Monday, December 17, 2012

City Park dedicates jogging/bike trail

The combination jogging and bicycling trail looping the Festival Grounds in City Park New Orleans, LA dedicated December 17, 2012.  The new picnic pavilion is in the background.

   Christmas came a few days early for fitness buffs when City Park officials and politicians from New Orleans city government cut the ribbon on Festival Grounds, a former golf course redeveloped with a one-mile jogging/cycling path, a "fitness zone"with gym quality workout machines and  five grass playing fields.  The paved path is 18 feet wide and striped to give cyclists and joggers their own lanes.
     Festival Grounds is off Wisner Blvd, and just north and across Freidrichs Ave. from Big Lake where there is a .75 mile asphalt track, and a small gravel environmental education path.  Paddle boats and single-speed bicycles can also be rented from the boat house beginning in spring.  The tracks at Big Lake and Festival Grounds are not lighted at night.
     Built to accommodate large outdoor gatherings such as music festivals when not serving as an outdoor gym, Festival Grounds has four small power plants, installed to supply the increased electrical power lights and amplifiers at music festivals require.  The park is already home to the annual three-day VooDoo Music + Arts Experience.  The 2013 date is Nov. 1-3.
     The 50- acre chunk of land, part of the park's Bayou Oaks, South Golf Course that closed in 2004, also has restrooms and a picnic shelter with 4,000 square feet of covered space.  Lights in the shelter and restrooms are solar powered.  There is a signed parking space for FEV's (Fuel Efficient Vehicles).
     Errol Laborde, who attended the ribbon cutting 12.17.2012, remembered that when his father headed up the park in the 1950's the revenue from the park's four golf courses was important for the operation of the park.  When asked what he thought his father would think of replacing golf with a fitness area/festival ground, Laborde said his father, "would be very proud of the changes."
     For more information contact 504.482.4888.

Tuesday, December 11, 2012

Red Creek launch and parking lot planned for Ramsey Springs (MS 15)


 A boat launch and parking lot is planned for Red Creek at Ramsey Springs (Mississippi Highway 15), said Judy Steckler, director of the Land Trust for the Mississippi Coastal Plain (LTMCP), managers of the 55 acre tract in Stone County MS.  The site is now closed to the public but could reopen with the launch and lot in the spring of 2013.
     Note:  An on-site visit by officials of LTMCP, Stone County and the consultant for the project is planned for March 11, Steckler said today (March 1).  Dates to start and finish the construction of the boat launch and small parking lot have not been set yet.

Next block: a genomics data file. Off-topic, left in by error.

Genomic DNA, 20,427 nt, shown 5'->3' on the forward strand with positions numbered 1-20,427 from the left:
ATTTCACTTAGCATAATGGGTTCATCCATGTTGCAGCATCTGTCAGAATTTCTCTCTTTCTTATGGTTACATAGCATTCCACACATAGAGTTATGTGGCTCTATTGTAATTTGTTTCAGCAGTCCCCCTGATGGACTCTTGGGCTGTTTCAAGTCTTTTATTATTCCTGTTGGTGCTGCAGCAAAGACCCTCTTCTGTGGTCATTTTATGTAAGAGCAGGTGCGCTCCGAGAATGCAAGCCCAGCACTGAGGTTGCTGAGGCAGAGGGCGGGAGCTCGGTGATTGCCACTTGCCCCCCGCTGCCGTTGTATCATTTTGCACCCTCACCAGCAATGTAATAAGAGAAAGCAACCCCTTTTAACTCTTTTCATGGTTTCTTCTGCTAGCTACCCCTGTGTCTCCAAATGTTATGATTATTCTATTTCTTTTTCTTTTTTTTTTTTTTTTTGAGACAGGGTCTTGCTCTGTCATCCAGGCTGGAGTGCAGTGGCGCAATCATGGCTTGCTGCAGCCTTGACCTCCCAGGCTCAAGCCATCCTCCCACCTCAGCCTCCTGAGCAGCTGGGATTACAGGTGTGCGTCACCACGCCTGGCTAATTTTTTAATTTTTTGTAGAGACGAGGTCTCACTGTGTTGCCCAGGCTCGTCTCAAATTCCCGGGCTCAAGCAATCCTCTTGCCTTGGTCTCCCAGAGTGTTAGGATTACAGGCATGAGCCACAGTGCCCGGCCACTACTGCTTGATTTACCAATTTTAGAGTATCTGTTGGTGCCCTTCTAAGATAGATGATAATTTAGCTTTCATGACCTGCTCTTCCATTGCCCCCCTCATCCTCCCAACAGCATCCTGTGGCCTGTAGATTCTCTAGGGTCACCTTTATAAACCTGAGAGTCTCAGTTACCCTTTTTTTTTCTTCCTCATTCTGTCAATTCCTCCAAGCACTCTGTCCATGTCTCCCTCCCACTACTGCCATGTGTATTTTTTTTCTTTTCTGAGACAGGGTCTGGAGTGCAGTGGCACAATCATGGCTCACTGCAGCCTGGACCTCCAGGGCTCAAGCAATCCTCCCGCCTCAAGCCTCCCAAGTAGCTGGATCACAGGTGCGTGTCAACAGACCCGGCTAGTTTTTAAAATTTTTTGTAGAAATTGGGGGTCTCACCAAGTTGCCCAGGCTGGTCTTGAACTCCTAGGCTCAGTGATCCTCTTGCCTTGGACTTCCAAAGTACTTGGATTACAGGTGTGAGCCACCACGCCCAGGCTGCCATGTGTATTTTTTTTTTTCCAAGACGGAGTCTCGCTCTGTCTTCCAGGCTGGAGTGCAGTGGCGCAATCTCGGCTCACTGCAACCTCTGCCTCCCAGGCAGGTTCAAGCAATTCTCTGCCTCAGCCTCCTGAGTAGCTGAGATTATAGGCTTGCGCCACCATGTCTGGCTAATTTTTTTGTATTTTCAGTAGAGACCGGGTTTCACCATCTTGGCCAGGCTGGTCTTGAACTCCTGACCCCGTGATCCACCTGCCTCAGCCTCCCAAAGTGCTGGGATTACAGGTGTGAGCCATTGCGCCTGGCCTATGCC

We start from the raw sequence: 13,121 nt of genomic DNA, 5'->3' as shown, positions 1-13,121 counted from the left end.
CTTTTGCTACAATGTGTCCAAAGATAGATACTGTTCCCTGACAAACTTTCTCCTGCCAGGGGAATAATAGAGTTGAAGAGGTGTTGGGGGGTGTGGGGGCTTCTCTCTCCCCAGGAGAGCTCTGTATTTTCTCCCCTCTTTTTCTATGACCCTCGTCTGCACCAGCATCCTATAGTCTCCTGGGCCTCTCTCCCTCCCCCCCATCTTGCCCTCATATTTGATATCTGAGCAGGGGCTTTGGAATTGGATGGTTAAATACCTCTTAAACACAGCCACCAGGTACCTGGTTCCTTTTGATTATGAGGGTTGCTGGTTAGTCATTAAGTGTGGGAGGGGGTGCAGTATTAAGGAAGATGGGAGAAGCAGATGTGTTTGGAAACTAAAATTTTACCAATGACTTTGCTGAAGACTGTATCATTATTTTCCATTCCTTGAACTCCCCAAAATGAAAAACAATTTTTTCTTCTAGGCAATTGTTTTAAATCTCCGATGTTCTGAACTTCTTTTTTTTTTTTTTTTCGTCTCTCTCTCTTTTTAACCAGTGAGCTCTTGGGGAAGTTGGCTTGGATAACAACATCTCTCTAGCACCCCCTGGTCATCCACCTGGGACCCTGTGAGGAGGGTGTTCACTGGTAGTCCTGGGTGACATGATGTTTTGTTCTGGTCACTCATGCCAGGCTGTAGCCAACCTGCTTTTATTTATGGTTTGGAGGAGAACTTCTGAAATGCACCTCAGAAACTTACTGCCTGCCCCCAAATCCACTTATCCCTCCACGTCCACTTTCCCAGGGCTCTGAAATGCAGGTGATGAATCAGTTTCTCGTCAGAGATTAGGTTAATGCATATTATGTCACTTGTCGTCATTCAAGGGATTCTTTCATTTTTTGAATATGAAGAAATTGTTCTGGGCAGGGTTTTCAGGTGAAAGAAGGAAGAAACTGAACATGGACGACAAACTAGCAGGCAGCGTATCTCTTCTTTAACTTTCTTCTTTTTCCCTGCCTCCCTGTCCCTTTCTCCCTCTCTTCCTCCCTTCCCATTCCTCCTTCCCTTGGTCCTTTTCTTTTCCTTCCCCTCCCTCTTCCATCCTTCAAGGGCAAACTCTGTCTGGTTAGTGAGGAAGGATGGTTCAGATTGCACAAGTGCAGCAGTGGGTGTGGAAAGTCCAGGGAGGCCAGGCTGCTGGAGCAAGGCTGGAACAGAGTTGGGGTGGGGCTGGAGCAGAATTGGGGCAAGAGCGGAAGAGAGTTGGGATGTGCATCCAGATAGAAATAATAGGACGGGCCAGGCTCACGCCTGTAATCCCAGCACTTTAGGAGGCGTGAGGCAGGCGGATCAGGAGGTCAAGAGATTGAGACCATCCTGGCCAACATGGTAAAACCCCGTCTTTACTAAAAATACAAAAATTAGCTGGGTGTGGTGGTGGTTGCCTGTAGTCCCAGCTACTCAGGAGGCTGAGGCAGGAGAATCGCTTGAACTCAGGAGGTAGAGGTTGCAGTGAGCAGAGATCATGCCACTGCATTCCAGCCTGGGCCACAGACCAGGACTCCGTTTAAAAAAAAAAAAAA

A 30-mile stretch of Red Creek, from highway 26 west of Wiggins to highway 15 has been named a Blueway by the LTMCP.  The group has installed mile posts along the creek.  These help first responders find lost paddlers and people in inner tubes caught by darkness, Steckler said.  The blueway designation carries no additional environmental protections but does promote the stream as a desirable waterway for paddling and other outdoor recreation.  A brochure about the blueway is available from the LTMCP web site. 
     The creek is deserving of the praise.  Despite flowing through only a short stretch of public land--a smidgen of the De Soto National Forest-- the creek flows clean, tea-colored and shallow over a nearly white sand creek bottom and past numerous sandbars.  The land along the banks is settled but houses and camps are generally well back from the creek and screened from view by a ribbon of standing forest 100 feet thick or more.
     Float trips on the docile creek have been promoted in brochures for more than 25 years but use of the scenic creek for paddling trips has been light leading to a number of canoe liveries and shuttle operations to open and close after a season or two.  Red Creek is now mostly visited by intrepid paddlers who have their own boats and are willing to risk leaving a vehicle overnight on a deserted creek bank.
     This may change with a recent increased interest in the creek, Steckler said.  There are two places along the Gulf Coast that now rent canoes to use on Red Creek. They join an existing business based in Hattiesburg that rents canoes and runs shuttles on several south Mississippi Rivers.
     A parking lot and picnic area at City Bridge, upstream from Ramsey Springs, was plagued with rowdy crowds leaving lots of litter right after it opened a few years ago.  But locals pressured the county government to take action and now the area has been cleaned up and is a popular family picnic destination, Steckler said.
     However the growing use of all terrain vehicles (ATVs) on the stream's fragile sandbars and creek bottoms presents a new challenge for stream preservationists, Steckler said.  Google "ATV" and "Red Creek" and there will be several sites with pictures of ATV's gouging tracks in the stream's sand bottoms and banks.
     Steckler said the LTMCP, and similar organizations have enjoyed strong support from landowners along Red Creek who want to see the stream preserved in its natural state for later generations to enjoy but also hear from landowners who fear promoting the creek will increase litter and attract badly behaved users to what is literally their back yard.
     Steckler has big plans for the Ramsey Springs property when improvements to the property are complete.  While still at the brain storming stage, these plans could include a bicycle race or paddling race or foot race or even all three at the same time, she said.